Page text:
They look like tricked-out wheelbarrows, hit speeds up to 40 mph and produce zero emissions. Made by a company called ZAP (from 'Zero Air Pollution') the mini electric cars and trucks can carry up to 500 pounds and plug into a standard household outlet to recharge. You can spot the little runabouts in urban centers across the United States, but not everywhere.

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In roughly a half-dozen states, ZAPs are not yet legal. Federal law classifies them as motorcycles, which relieves them of the same safety regulations as cars and trucks. In Massachusetts, that definition doesn't gel with laws that state no vehicle with an enclosed cab can be a motorcycle, and the state Registry of Motor Vehicles has reservations about putting the tiny ZAPs out on Bay State roads.

"Nations all over the world are churning out these vehicles quicker than we can even determine what they are," said registrar Rachel Kaprielian of the Massachusetts Executive Office of Transportation. "No matter what we call it, no matter how much smaller they get or how much faster they get or more innovative they get, it still comes down at the end of the day, is this safe?"

The confusion has left one Bay State ZAP owner in legal limbo. Doug Hart was the first person in Massachusetts to purchase a ZAP Xebra in 2006.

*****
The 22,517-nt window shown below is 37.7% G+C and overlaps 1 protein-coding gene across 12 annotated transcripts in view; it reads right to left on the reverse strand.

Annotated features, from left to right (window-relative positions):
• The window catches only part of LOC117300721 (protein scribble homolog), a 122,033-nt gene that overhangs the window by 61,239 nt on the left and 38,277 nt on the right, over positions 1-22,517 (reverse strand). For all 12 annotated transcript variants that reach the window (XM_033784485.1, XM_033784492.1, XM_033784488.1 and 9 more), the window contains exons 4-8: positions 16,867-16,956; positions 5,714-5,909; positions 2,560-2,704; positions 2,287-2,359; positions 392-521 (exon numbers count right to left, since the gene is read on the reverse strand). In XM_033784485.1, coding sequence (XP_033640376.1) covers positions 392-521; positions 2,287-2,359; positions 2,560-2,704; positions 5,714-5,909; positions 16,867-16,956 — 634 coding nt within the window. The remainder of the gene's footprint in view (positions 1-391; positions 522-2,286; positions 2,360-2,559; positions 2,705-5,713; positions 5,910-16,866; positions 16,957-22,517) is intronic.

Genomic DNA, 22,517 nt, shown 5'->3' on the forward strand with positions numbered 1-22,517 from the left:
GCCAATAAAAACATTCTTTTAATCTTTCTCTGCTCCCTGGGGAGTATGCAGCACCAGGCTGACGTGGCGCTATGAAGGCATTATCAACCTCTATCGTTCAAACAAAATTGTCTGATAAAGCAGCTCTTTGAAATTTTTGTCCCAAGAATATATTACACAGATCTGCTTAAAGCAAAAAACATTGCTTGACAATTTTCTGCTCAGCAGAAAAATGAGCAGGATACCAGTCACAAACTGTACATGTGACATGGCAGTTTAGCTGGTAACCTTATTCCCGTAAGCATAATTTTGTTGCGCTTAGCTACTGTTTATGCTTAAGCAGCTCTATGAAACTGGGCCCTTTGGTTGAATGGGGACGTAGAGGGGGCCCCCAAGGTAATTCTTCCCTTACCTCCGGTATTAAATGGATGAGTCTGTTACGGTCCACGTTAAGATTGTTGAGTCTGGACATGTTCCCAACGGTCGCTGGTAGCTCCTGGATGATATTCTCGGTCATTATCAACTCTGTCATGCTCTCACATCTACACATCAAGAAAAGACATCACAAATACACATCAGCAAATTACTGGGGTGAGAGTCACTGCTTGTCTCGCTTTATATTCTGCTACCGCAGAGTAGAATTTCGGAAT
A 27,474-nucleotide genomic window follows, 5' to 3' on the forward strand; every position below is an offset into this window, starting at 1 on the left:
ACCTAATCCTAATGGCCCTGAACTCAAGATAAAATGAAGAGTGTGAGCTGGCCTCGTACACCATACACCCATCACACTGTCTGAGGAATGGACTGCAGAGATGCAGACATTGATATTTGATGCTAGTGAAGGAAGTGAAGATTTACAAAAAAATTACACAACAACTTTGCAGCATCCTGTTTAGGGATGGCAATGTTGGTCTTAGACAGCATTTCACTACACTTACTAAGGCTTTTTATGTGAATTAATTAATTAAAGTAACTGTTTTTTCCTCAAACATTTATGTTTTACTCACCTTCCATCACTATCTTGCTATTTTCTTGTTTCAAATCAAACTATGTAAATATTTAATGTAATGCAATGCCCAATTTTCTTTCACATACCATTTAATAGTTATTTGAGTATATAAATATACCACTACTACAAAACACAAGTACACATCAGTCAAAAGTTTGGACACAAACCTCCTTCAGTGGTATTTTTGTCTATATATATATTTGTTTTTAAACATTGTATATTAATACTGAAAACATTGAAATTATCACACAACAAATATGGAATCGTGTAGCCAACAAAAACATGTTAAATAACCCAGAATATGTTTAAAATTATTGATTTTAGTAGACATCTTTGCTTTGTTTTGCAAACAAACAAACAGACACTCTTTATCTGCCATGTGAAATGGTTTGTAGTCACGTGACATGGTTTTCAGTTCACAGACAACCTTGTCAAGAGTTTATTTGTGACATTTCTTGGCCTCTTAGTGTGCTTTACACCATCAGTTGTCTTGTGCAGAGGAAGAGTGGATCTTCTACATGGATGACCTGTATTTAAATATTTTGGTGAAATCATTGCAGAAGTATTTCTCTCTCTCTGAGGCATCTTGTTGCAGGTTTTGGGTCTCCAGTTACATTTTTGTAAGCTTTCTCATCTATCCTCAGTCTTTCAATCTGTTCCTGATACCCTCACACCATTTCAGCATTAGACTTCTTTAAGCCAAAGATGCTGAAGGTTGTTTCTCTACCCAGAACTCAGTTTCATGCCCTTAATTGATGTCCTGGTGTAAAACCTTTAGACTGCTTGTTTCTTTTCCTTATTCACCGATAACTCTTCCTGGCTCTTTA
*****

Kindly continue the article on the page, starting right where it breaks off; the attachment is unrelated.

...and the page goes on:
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"In all honesty, it's just a golf cart on steroids but, it's great around town,” Hart said about his ZAP Xebra four-door sedan. “It only goes 25 miles before it needs to be recharged overnight, but that's fine for weekends, going to the store, clothes dropped off, that sort of a thing."

After two years of driving, Hart’s errand-running hit a road block. The state revoked his registration citing safety concerns. Registry officials fear irresponsible owners will take the slower vehicles on highways, causing accidents.

"I'm tremendously frustrated because it's become a driveway ornament instead of something i can actually use," said Hart.

Massachusetts lawmakers are pushing for a variety of new rules to help get these so called "city cars" on the roads. Among the suggestions: posting minimum speed signs or creating road restrictions, allowing ZAPs to drive on city streets only.

At the ZAP world headquarters in Santa Rosa, Calif., executives are working with state and local officials to pass new laws. "The federal government has approved our vehicles on a national level and there are a few states getting left behind," said ZAP CEO Steve Schneider.

Over the past year, sales of ZAP vehicles have increased 200 percent. The company is in the process of moving their production facilities from China to a new site in Kentucky.

With the fluctuating price of gasoline, many consumers are seeking smaller, more fuel efficient vehicles, inspiring inventors to create a plethora of new-fangled rides. ZAPs are some of the first, but they won't be the last to hit legal roadblocks as states struggle to balance safety with innovation.

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Molly Line joined Fox News Channel as a Boston-based correspondent in January 2006.